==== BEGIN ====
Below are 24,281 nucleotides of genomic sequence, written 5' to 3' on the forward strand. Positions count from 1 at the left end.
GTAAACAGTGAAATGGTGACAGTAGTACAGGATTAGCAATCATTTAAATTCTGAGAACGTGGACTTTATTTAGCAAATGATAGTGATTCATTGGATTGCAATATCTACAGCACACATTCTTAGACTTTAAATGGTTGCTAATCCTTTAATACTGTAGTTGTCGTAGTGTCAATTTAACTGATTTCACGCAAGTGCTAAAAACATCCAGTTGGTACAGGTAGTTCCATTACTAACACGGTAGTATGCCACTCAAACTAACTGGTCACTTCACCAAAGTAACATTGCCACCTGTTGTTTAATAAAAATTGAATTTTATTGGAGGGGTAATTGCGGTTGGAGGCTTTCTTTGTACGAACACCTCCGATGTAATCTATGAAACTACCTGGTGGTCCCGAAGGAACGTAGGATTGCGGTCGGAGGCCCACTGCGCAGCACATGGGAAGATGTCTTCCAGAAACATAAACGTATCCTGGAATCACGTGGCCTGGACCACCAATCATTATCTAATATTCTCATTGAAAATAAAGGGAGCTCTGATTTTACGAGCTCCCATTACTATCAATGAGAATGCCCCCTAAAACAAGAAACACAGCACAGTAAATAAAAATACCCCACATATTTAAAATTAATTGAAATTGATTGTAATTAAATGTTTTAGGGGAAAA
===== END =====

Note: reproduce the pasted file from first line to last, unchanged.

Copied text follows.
Below are 24,281 nucleotides of genomic sequence, written 5' to 3' on the forward strand. Positions count from 1 at the left end.
GTAAACAGTGAAATGGTGACAGTAGTACAGGATTAGCAATCATTTAAATTCTGAGAACGTGGACTTTATTTAGCAAATGATAGTGATTCATTGGATTGCAATATCTACAGCACACATTCTTAGACTTTAAATGGTTGCTAATCCTTTAATACTGTAGTTGTCGTAGTGTCAATTTAACTGATTTCACGCAAGTGCTAAAAACATCCAGTTGGTACAGGTAGTTCCATTACTAACACGGTAGTATGCCACTCAAACTAACTGGTCACTTCACCAAAGTAACATTGCCACCTGTTGTTTAATAAAAATTGAATTTTATTGGAGGGGTAATTGCGGTTGGAGGCTTTCTTTGTACGAACACCTCCGATGTAATCTATGAAACTACCTGGTGGTCCCGAAGGAACGTAGGATTGCGGTCGGAGGCCCACTGCGCAGCACATGGGAAGATGTCTTCCAGAAACATAAACGTATCCTGGAATCACGTGGCCTGGACCACCAATCATTATCTAATATTCTCATTGAAAATAAAGGGAGCTCTGATTTTACGAGCTCCCATTACTATCAATGAGAATGCCCCCTAAAACAAGAAACACAGCACAGTAAATAAAAATACCCCACATATTTAAAATTAATTGAAATTGATTGTAATTAAATGTTTTAGGGGAAAA